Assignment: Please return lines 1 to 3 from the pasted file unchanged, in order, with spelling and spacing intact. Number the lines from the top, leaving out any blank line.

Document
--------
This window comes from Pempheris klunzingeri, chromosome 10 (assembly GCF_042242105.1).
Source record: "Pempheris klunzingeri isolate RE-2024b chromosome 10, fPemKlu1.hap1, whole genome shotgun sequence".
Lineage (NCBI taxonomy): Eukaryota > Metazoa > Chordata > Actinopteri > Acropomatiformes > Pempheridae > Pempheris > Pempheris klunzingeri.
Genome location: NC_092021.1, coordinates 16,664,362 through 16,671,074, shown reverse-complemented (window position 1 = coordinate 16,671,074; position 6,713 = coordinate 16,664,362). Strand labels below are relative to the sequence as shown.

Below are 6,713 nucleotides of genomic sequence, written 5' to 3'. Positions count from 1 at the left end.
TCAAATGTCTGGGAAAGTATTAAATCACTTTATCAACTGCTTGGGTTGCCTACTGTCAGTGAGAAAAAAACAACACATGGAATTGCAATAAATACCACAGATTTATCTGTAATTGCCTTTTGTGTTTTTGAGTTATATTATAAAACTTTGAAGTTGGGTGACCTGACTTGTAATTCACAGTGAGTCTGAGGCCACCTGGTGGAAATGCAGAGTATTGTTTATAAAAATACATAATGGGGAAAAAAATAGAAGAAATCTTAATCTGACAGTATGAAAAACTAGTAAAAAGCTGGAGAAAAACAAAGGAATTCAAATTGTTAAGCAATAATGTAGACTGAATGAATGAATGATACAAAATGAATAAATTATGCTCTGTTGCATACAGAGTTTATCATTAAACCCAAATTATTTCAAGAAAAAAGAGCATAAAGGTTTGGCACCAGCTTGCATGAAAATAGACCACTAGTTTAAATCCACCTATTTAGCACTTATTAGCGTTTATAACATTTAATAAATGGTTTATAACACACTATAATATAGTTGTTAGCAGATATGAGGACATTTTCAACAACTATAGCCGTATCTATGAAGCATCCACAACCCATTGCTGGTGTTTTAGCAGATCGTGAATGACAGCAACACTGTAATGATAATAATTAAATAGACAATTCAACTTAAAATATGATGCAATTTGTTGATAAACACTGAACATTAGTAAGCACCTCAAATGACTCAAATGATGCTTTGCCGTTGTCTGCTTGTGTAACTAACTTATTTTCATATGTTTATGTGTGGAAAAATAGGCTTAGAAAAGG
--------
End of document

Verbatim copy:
This window comes from Pempheris klunzingeri, chromosome 10 (assembly GCF_042242105.1).
Source record: "Pempheris klunzingeri isolate RE-2024b chromosome 10, fPemKlu1.hap1, whole genome shotgun sequence".
Lineage (NCBI taxonomy): Eukaryota > Metazoa > Chordata > Actinopteri > Acropomatiformes > Pempheridae > Pempheris > Pempheris klunzingeri.